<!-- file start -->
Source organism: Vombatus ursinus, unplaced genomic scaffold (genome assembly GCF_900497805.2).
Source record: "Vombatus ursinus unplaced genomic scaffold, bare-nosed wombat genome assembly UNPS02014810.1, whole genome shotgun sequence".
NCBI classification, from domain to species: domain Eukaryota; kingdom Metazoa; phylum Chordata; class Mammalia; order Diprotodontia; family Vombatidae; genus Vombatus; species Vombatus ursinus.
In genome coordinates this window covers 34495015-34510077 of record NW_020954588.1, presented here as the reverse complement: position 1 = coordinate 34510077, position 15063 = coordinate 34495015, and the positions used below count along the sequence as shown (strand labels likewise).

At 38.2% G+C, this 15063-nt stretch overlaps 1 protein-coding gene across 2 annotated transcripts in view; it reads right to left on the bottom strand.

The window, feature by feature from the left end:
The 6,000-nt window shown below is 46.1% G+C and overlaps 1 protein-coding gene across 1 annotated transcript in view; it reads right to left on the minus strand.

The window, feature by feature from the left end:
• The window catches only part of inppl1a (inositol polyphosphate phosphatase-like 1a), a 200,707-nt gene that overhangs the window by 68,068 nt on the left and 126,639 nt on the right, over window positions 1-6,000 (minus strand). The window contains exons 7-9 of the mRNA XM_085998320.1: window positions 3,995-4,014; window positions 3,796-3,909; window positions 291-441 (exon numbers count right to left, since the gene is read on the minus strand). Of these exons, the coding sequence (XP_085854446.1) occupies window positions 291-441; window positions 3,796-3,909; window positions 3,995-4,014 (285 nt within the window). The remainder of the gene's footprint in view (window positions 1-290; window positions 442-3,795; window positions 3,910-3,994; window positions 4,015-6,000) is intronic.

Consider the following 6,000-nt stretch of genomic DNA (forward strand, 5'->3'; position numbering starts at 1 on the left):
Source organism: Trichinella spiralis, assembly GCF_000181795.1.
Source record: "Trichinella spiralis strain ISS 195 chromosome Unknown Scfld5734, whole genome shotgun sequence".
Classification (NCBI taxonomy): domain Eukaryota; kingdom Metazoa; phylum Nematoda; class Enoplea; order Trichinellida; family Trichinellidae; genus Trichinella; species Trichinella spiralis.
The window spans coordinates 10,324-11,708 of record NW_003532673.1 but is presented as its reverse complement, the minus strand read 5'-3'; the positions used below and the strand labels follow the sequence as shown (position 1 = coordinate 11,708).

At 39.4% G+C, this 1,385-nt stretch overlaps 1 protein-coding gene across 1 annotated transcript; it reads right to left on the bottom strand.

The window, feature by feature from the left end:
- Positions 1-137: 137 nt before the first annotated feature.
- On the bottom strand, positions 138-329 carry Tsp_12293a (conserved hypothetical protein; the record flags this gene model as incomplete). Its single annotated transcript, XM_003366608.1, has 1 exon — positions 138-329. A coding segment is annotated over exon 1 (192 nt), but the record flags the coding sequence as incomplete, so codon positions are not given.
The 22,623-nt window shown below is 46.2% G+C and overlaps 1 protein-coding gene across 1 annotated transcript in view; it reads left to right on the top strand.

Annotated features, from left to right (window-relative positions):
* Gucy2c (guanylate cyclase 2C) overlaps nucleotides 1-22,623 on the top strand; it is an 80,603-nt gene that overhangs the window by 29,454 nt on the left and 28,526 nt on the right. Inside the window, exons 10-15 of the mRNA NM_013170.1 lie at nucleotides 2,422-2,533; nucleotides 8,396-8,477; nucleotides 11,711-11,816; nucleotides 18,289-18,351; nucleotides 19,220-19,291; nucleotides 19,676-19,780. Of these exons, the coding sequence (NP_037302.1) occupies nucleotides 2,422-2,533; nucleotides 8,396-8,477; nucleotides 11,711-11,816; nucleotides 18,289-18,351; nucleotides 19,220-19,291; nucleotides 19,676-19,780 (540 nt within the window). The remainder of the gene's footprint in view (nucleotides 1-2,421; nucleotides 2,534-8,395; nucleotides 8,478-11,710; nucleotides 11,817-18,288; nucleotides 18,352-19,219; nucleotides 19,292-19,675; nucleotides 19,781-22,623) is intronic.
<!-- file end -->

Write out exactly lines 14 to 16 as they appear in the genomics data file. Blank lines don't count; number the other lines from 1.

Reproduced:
The window spans coordinates 10,324-11,708 of record NW_003532673.1 but is presented as its reverse complement, the minus strand read 5'-3'; the positions used below and the strand labels follow the sequence as shown (position 1 = coordinate 11,708).

At 39.4% G+C, this 1,385-nt stretch overlaps 1 protein-coding gene across 1 annotated transcript; it reads right to left on the bottom strand.

The window, feature by feature from the left end: